China Prepares To Dominate South Pacific With Week Of Electronic Warfare Drills

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While the Trump administration unveiling another round of tariffs on Chinese goods worth $200 billion – for which China’s Commerce Ministry is planning “countermeasures,” Beijing quietly began conducting military drills at five bases for electronic warfare, cybersecurity, reconnaissance and tactical strikes at five training bases, reports the South China Morning Post.

Over 50 combat units consisting of around 2,100 officers are taking part in the war games, which includes airborne troops, special forces and electronic warfare experts from the Northern, Southern, Eastern, Western and Central command theatres, according to official accounts over social media. Continue reading

Start your engines … is China getting ready to mass-produce hypersonic vehicles?

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A screen capture from a video of a hypersonic vehicle using the combined cycle engine under development at China Aerospace Science and Technology Corporation. Source: CCTV

 

Plans are on the drawing board in China for an engine plant that could power low-cost planes or spacecraft capable of travelling five times faster than the speed of sound

China is drawing up plans for an aerospace engine plant that would pave the way for the mass production of “hypersonic” planes or spacecraft capable of travelling at more than five times the speed of sound, boosting the country’s competitiveness in defence, space, business and other sectors, according to scientists familiar with the project.

The plant that would be built in Hefei, in China’s eastern Anhui province, could give the country an edge over the United States and Russia in the race to achieve large-scale applications of hypersonic technology, the scientists said.

Hefei deputy mayor Wang Wensong led a delegation to the Institute of Mechanics at the Chinese Academy of Sciences in Beijing last month to discuss the project’s roll-out, according to a statement on the institute’s website.  Continue reading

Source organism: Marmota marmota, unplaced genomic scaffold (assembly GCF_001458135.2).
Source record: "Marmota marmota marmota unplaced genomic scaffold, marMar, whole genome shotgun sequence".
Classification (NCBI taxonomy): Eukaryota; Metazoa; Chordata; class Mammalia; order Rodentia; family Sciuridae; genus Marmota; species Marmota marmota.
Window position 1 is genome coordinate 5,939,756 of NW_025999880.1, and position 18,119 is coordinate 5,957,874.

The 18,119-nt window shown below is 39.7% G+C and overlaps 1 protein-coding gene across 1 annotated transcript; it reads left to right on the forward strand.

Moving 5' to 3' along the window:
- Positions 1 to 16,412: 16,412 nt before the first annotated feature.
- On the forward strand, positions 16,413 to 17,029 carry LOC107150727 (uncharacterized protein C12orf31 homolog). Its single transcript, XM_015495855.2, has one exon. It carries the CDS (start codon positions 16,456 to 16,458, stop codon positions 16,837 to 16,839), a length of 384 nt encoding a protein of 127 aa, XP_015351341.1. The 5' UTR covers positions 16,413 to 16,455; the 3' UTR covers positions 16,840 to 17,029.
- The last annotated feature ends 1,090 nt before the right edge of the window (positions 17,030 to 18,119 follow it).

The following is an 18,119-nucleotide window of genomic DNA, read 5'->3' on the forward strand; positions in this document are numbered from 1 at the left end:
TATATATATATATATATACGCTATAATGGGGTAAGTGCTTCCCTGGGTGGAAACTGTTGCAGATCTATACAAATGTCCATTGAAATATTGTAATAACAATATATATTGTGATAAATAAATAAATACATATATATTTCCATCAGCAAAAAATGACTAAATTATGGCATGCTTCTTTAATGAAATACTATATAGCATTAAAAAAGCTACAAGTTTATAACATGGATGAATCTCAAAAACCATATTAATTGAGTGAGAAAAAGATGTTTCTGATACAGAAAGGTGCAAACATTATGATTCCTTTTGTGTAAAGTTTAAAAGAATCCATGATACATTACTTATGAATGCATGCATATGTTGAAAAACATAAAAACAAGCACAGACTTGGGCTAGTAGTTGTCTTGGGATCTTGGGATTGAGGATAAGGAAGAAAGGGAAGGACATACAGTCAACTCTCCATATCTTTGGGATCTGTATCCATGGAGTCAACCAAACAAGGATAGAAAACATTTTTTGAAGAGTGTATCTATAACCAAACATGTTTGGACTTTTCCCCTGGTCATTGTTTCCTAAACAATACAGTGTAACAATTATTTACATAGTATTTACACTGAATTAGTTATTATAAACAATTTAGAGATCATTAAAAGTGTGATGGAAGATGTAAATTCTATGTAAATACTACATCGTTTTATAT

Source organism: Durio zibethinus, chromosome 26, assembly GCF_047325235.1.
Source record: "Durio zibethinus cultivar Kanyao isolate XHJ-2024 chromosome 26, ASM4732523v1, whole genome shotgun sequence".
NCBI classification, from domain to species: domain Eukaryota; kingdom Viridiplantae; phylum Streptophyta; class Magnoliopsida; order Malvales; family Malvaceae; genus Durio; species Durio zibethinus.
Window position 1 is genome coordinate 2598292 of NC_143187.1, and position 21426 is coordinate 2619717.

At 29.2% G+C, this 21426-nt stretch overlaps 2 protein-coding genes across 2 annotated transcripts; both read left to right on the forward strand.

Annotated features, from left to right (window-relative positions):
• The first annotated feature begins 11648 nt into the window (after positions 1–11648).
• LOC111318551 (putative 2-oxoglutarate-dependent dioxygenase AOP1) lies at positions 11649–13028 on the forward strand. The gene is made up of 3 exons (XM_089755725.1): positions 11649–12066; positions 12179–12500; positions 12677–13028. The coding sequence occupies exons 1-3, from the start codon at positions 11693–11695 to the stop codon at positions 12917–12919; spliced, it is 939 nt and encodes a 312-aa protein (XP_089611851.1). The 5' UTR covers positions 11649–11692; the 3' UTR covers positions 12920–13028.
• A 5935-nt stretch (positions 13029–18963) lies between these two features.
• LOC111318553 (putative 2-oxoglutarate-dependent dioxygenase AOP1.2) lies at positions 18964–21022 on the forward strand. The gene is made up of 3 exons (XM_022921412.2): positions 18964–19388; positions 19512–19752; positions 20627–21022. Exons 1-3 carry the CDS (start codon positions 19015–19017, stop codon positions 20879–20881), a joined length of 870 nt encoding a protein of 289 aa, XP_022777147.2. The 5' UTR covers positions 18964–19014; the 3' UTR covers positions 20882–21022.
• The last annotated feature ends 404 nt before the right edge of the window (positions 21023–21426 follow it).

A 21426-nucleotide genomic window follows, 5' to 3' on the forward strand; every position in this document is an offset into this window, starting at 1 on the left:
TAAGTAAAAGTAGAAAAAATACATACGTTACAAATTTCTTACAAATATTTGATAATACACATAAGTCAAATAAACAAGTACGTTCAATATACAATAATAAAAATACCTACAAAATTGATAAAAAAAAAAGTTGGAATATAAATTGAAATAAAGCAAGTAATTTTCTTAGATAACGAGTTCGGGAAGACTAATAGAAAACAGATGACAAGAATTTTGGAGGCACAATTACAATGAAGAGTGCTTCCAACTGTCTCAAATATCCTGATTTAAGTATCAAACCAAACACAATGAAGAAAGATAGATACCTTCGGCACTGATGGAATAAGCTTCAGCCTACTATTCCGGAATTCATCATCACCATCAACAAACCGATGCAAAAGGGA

China tests new spy drones in near space ‘death zone’

China launches a drone into near space – at an altitude of 25km. Photo: Yang Yanchu, Academy of Optoelectronics, Chinese Academy of Sciences

 

High-altitude unmanned vehicles tasked with military intelligence gathering can fit inside a shoebox and cost just a few hundred yuan

High-altitude spy drones could help China dominate “near space” – a region of the Earth’s atmosphere that is at the heart of a modern-day space race.

Near space, which begins at about 20km above sea level, has until now been regarded a “death zone” for drones – thin air at this altitude makes it hard to generate lift, while extremely low temperatures mean electronic components like batteries are prone to fail.

However, a new type of Chinese-developed drone that is undergoing testing appears to have overcome such difficulties, marking a significant step towards China’s ambitions of exploiting near space for purposes of military intelligence.

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China Prepares for Anti-Satellite Missile Test

DN-3 test contrails

DN-3 missile spotted preparing for launch

China is preparing to conduct a flight test of a new missile capable of destroying satellites in space, one of Beijing’s most potent asymmetric warfare weapons.

Test preparations for the Dong Neng-3 anti-satellite missile were detected at a military facility in central China, according to Pentagon officials familiar with reports of the impending test. Continue reading

Is China’s latest space mission a step towards PLA tracking of nuclear submarines?

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The cold atomic clock that has been placed into orbit aboard the Tiangong-2 space laboratory. Photo: Chinese Academy of Sciences

 

Chinese scientists are working on a space-based device that could track gravitational ripples produced by submerged submarines

Chinese astronauts have played many roles in space, including teacher, mechanic and tourist.